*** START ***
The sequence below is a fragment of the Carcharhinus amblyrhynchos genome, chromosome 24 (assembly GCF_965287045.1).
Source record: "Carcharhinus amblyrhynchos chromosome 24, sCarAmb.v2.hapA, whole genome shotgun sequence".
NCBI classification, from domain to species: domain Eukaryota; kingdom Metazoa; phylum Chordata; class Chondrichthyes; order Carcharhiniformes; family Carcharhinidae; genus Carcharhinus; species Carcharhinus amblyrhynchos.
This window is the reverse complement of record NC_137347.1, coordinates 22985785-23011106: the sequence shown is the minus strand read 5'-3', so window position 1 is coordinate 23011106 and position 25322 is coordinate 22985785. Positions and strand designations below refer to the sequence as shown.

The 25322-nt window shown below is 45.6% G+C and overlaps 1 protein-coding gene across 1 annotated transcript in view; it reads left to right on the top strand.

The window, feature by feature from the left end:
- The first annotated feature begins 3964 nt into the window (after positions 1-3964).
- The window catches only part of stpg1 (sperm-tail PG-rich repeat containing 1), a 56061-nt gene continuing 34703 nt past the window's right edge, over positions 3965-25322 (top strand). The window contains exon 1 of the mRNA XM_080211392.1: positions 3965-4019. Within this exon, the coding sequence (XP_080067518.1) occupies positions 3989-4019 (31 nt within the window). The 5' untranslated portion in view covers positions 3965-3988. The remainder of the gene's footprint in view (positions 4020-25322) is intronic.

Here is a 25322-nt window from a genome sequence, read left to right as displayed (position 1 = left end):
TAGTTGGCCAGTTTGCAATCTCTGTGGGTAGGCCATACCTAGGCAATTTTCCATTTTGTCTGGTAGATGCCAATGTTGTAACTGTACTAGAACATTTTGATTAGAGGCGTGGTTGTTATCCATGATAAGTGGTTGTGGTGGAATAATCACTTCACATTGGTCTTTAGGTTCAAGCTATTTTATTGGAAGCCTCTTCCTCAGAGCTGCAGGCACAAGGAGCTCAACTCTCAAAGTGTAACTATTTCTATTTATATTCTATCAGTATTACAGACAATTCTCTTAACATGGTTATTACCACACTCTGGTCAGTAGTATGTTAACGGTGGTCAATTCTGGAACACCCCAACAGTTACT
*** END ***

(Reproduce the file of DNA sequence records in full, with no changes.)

The sequence below is a fragment of the Carcharhinus amblyrhynchos genome, chromosome 24 (assembly GCF_965287045.1).
Source record: "Carcharhinus amblyrhynchos chromosome 24, sCarAmb.v2.hapA, whole genome shotgun sequence".
NCBI classification, from domain to species: domain Eukaryota; kingdom Metazoa; phylum Chordata; class Chondrichthyes; order Carcharhiniformes; family Carcharhinidae; genus Carcharhinus; species Carcharhinus amblyrhynchos.
This window is the reverse complement of record NC_137347.1, coordinates 22985785-23011106: the sequence shown is the minus strand read 5'-3', so window position 1 is coordinate 23011106 and position 25322 is coordinate 22985785. Positions and strand designations below refer to the sequence as shown.

The 25322-nt window shown below is 45.6% G+C and overlaps 1 protein-coding gene across 1 annotated transcript in view; it reads left to right on the top strand.

The window, feature by feature from the left end:
- The first annotated feature begins 3964 nt into the window (after positions 1-3964).
- The window catches only part of stpg1 (sperm-tail PG-rich repeat containing 1), a 56061-nt gene continuing 34703 nt past the window's right edge, over positions 3965-25322 (top strand). The window contains exon 1 of the mRNA XM_080211392.1: positions 3965-4019. Within this exon, the coding sequence (XP_080067518.1) occupies positions 3989-4019 (31 nt within the window). The 5' untranslated portion in view covers positions 3965-3988. The remainder of the gene's footprint in view (positions 4020-25322) is intronic.

Here is a 25322-nt window from a genome sequence, read left to right as displayed (position 1 = left end):
TAGTTGGCCAGTTTGCAATCTCTGTGGGTAGGCCATACCTAGGCAATTTTCCATTTTGTCTGGTAGATGCCAATGTTGTAACTGTACTAGAACATTTTGATTAGAGGCGTGGTTGTTATCCATGATAAGTGGTTGTGGTGGAATAATCACTTCACATTGGTCTTTAGGTTCAAGCTATTTTATTGGAAGCCTCTTCCTCAGAGCTGCAGGCACAAGGAGCTCAACTCTCAAAGTGTAACTATTTCTATTTATATTCTATCAGTATTACAGACAATTCTCTTAACATGGTTATTACCACACTCTGGTCAGTAGTATGTTAACGGTGGTCAATTCTGGAACACCCCAACAGTTACT